A pain diary can provide insight if the pain does not seem to diminish during recovery. By recording the experienced pain together with your possibilities and the pain medication you have used, you could get a better understanding of the course of your rehabilitation process. You might be surprised by the outcome.
What is a pain diary and how and why do I use a pain diary in physiotherapy.
In a rehabilitation process it is rather common that people have the impression that the pain does not diminish. This could have one of the following causes:
- Something goes wrong during rehabilitation. We have to figure out what goes wrong, why, and what we can do about it.
- Nothing goes wrong, we’ll explain below what is happening during the rehabilitation process.
This calls for an explanation
A few weeks after surgery you can still experience a lot of pain. This may make you anxious and understandably so.
When you would keep a regular pain diary you write down the experienced pain (with 0 for no pain and 10 for excruciating pain), and stiffness, and for the activity that made the pain worse. As a physiotherapist I also have to fill in questionnaires for the insurance company to show how my patients (and I of course) are progressing. Those questionnaires are scientifically approved. They take time to fill in , and more time to evaluate.
I am not a scientist and I don’t do scientific research. I just want to evaluate quickly the progress my patients and give them immediate feedback. I also think it is important that my patients have a way themselves to tell wether they are doing well or not.
So I ask only four questions to my patients: this gives more insight to your progress
- How much pain do you have, from 0 to 10? This gives an impression of the amount of pain experienced.
- Which and how many painkillers do you take at the moment? If you increase the amount of pain medication and you still experience the same level of pain, the pain has technically increased. This is reason for alarm. If the amount or type of painkillers is reduced while the pain remains stable, then that is a good sign.
- How often does the pain you experience occur? Right after surgery there might be a score of 8 all day long, later only certain movements provoke that much pain, while the over all pain level reduced to 3. That clearly is a big improvement.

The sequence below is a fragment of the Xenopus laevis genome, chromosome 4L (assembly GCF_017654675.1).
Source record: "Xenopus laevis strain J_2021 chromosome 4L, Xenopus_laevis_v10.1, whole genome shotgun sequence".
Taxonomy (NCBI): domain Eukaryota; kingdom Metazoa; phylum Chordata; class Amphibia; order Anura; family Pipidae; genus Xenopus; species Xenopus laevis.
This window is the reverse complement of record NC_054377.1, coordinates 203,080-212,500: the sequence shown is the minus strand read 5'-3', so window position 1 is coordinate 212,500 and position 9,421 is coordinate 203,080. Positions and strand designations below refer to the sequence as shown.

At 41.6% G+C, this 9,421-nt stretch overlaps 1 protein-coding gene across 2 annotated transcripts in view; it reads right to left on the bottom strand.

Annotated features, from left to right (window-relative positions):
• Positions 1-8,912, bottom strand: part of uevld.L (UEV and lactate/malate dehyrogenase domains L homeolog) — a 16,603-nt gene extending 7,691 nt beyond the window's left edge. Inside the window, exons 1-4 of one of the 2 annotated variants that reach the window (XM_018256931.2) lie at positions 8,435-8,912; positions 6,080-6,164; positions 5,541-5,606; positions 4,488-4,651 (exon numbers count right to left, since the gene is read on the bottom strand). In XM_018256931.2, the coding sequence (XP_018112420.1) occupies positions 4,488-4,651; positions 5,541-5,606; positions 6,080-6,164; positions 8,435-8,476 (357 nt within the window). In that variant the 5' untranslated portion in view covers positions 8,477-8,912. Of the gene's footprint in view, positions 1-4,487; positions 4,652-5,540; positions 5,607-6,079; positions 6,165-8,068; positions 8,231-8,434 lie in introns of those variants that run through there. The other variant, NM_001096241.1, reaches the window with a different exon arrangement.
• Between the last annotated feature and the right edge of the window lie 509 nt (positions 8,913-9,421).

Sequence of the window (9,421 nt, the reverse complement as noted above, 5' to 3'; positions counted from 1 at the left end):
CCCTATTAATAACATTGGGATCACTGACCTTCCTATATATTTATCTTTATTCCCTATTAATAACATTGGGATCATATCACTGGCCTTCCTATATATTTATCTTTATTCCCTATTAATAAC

- What can you do now? Assess the activities that you perform (mobility, what you do and how long). If someone could barely get out of bed after the operation, and he can now walk a few blocks, that is a huge improvement, even when he experiences the same amount of pain.
So there you are: these four questions provide a correct and insightful picture. While only focussing on pain, someone will get anxious for the wrong reasons, but when asked those four questions, rehabilitation is put in perspective. Then you know wether you have reasons for anxiety or you are on the right track.
It consider it my duty not only doing the right exercises but also providing the right perspective.
A conversation about backpain:
He: the pain hardly diminishes, at first it was an 8, now it’s a 7. What is wrong?
I: The pain was an 8 with 6 paracetamols and muscle relaxants, you could not get out of bed, now it is a 7, with at most 4 paracetamols and no muscle relaxants, and you came walking to my office. You have progressed tremendously. The pain is probably, usually, the last thing that diminishes. Usually, my clients focus on improving their mobility (and regaining their normal level of activity) first and see their pain drop eventually.
Why a pain diary?
- Our worst misery is quickly forgotten. We know it was bad, but not how bad it really was. Therefore we don’t see how much better we became already.
- It is in our nature to go forward, even if it hurts. People do as much as possible despite the pain.
- As a result, the possibilities, the freedom of movement, the action radius often increase first, and only later on the pain diminishes. We do not want to wait until the pain is completely gone.
- We have no patience with being ill. For most of us, our recovery is never fast enough.
- Our body needs time to recover. You have to be patient.
I give most of my patients the assignment to keep this pain diary with those questions. Daily recording is fine but not necessary. Comparing every day with the day before is not helpful because rehabilitation takes time. Compare your recordings once a week. If the pain diary does not show any improvement, you can show it to your doctor and talk about it.
Summary: What is in the diary?
- Pain. Rate it between 0 and 10
- Pain, how often, when?
- Medication. Which an how many do I take?
- Asses your daily activities: how many minutes did I walk, sit, sport, etcetera.
- I still have issues with …….?
- What sort of issues, how big are these issues?
More information about this subject:
Arthrofibrosis, scar tissue in the knee, a possible complication after knee surgery with pain and limited movement
Taking up sports after knee surgery
Conclusions about this pain diary
This pain diary gives lot of insight and often also great relief. I think you could benefit from keeping this diary. Give it a try.
I am centainly interested in your vision.